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One of the earliest features of our hybrid cloud container management platform, Pipeline, was to standardize the running of applications on Kubernetes with a framework we called Spotguides. Spotguides allowed us to build domain specific knowledge into apps, avoid writing boilerplate code, and go from commit to a production ready deployment in minutes. All of this while meeting enterprise-grade requirements such as federated monitoring, centralized log collection, security scans, cluster lifecycle management and lots more.
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NOTE: This is an updated version of a blog post we wrote nearly a year ago. It’s been extremely popular, however, due to the improvements and new features we’ve added to Bank-Vaults, it’s become outdated and in needs of a fresh coat of paint. A key part of the Banzai Cloud Pipeline platform, has always been our strong focus on security. We incorporated Vault into our architecture early on in the design process, and we have developed a number of support components to be easily used with Kubernetes.
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At Banzai Cloud we do a lot more than work on Pipeline, our container management platform, and PKE, our lightweight CNCF certified Kubernetes distribution. In fact, we’re currently developing a variety of services that run on Kubernetes. These range from operators (Istio, Vault, Kafka, Logging, HPA to name a few), webhooks, K8s and cloud controllers to more general applications that we develop and test each day. During the development phase for these projects, we usually need to experiment and rapidly iterate applications, but, when using Kubernetes, this isn’t as easy as running each application inside a container.
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One of the Pipeline platform’s key open-source component is Bank-Vaults - the Vault swiss-army knife for Kubernetes. Feature requirements are a big part of the Pipeline platform, but a community has also built up around Bank-Vaults, and now it has its own use cases and requirements. We’ve received a lot of these external contributions and feature requests since our last blog update, which was about Bank-Vaults 0.4.7 in February. We’d like to walk you through some of these festures as 0.
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If you are a frequent reader of this blog or familiar with our products, you may already be aware that the control plane of our multi- and hybrid-cloud container management platform, Pipeline, is available not just as a free/developer service but can be run in any number of preferred envionments, whether cloud or on-prem. The control-plane’s only requirement is Kubernetes, its installation wholely automated by the banzai CLI tool alongside our own CNCF certified Kubernetes distribution, PKE.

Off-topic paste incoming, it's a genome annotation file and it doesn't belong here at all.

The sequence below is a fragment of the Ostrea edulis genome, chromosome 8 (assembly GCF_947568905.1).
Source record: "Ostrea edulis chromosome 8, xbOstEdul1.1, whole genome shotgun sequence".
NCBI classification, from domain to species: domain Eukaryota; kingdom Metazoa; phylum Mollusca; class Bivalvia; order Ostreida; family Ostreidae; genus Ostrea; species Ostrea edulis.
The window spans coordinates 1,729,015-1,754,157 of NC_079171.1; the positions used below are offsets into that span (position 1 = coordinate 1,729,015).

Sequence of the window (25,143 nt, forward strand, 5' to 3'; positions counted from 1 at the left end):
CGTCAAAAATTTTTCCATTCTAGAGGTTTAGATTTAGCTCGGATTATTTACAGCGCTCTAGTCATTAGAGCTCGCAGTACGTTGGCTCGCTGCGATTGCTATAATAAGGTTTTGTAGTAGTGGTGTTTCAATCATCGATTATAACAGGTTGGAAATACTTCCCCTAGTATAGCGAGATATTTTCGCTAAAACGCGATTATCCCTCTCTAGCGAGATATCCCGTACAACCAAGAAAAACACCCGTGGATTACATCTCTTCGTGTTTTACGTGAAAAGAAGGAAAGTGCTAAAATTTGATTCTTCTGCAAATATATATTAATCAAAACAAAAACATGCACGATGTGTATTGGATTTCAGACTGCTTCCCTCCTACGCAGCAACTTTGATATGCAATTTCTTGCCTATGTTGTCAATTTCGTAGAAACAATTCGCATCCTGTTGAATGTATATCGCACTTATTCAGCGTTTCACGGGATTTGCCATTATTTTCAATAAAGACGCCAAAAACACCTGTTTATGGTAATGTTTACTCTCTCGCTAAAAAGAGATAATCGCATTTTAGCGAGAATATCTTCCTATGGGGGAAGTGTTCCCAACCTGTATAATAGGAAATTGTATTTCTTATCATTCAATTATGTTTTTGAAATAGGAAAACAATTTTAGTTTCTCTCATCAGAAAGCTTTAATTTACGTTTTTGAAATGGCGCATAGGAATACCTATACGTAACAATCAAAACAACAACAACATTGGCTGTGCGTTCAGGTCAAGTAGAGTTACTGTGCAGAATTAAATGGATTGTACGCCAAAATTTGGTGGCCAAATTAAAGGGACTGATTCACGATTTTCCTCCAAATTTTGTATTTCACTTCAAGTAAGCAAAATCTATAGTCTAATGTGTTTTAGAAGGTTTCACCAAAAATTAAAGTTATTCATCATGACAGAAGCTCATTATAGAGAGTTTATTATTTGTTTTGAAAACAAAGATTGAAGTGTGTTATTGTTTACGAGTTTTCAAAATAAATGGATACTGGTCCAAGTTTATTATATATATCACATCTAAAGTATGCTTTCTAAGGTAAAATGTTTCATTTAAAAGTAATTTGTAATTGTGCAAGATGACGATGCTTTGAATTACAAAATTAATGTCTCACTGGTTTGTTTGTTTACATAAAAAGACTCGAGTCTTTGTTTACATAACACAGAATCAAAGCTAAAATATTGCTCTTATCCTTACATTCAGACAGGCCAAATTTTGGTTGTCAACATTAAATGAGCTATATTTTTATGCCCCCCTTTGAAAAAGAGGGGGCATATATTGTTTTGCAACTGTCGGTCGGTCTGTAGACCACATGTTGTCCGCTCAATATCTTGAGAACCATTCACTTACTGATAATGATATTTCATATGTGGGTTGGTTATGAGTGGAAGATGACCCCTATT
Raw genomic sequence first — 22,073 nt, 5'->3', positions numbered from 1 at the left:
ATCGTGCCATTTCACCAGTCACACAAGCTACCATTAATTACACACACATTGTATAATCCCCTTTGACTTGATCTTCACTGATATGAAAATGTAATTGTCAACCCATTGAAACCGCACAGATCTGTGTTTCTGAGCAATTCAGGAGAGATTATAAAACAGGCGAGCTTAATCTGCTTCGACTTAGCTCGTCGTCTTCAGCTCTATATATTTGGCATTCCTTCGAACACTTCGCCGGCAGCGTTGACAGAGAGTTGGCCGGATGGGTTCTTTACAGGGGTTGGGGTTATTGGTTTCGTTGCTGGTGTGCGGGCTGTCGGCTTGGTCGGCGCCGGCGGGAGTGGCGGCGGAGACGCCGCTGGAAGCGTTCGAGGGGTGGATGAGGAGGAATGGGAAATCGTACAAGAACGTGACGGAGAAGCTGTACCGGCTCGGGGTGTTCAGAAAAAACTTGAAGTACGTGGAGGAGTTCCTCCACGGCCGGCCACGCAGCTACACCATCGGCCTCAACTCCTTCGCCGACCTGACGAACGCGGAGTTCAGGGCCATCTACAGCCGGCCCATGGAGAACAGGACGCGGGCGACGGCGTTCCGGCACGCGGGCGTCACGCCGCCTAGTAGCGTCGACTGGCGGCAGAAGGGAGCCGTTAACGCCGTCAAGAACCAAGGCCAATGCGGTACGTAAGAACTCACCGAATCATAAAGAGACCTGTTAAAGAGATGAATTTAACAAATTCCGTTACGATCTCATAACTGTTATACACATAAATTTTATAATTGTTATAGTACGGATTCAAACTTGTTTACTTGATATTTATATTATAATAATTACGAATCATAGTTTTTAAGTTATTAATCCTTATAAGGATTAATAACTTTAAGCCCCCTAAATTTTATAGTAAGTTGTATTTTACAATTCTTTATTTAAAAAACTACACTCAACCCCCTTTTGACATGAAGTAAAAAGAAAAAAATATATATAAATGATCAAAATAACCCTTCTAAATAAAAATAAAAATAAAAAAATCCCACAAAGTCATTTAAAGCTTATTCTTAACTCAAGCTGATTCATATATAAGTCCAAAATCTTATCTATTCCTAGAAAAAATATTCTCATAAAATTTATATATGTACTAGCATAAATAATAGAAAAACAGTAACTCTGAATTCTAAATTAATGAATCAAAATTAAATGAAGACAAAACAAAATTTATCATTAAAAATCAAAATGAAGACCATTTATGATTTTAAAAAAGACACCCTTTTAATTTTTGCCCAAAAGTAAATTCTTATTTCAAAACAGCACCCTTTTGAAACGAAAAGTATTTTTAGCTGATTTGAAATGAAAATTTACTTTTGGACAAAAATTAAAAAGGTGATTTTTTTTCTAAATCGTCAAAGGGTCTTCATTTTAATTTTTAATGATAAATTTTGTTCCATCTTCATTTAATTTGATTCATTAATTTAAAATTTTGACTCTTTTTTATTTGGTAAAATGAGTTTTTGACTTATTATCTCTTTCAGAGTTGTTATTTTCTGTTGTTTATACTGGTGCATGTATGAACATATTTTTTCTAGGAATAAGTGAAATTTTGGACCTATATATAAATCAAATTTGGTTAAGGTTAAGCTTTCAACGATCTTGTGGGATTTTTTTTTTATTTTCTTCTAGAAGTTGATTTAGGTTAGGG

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In one of our previous posts about creating Helm Charts for Kubernetes, we outlined what we consider the best practices for creating Helm charts. We’ve been using Helm in production and investing our time in creating Helm charts (available on the Banzai Cloud Charts GitHub repository) since Banzai Cloud’s inception. Creating Helm Charts is one thing; storing and serving them is another. We’d like to reduce the burden this places on the user, so today marks the launch of our Helm Chart repository service, which you can use to store and serve public Helm Charts for free.
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At Banzai Cloud we try to provide our users with a unified, cloud and on-premise-agnostic authentication and authorization mechanism. Note that our Pipeline platform supports cloud provider-managed Kubernetes and, as of recently, our own Kubernetes distribution - the Pipeline Kubernetes Engine, PKE. We also recently introduced an open source project, JWT-to-RBAC (you can read more about that project, here), designed to solve authentication and authorization challenges within the Pipeline platform in a cloud provider-agnostic way.
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One of the Banzai Cloud Pipeline platform’s key open-source projects is Bank-Vaults - the Vault swiss-army knife (and more) for Kubernetes. Feature requirements are part of the Pipeline platform, and the relatively large community around Bank-Vaults also has its own use cases and requirements. We’ve received lots of external contributions (thank you!), and we continue to find time to work on our community-driven features. While there have been many besides, these are the most sought-after features of the last few weeks.
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Suppose you’re working on a project which is running on Kubernetes - like we usually do - and you would like to test out this project on each and every pull request or commit. You can write many unit and integration tests, but at the end of the day, the proof of the pudding is in the eating. A real test would be to start up the application on the same platform where it will end up being deployed in production (in this case Kubernetes) and exercise it with some real workloads (aka end-to-end tests).
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Update: This article has been published a long time ago; since then we have added lots of new features, made changes and fixed many bugs in the vault-secrets-webhook. There is a newer, and remastered version of the article available: Inject secrets directly into Pods from Vault revisited. A strong focus on security has always been a key part of the Banzai Cloud Pipeline platform. We incorporated Vault into our architecture early in the design process, and developed a number of supporting components so it be used easily on Kubernetes.
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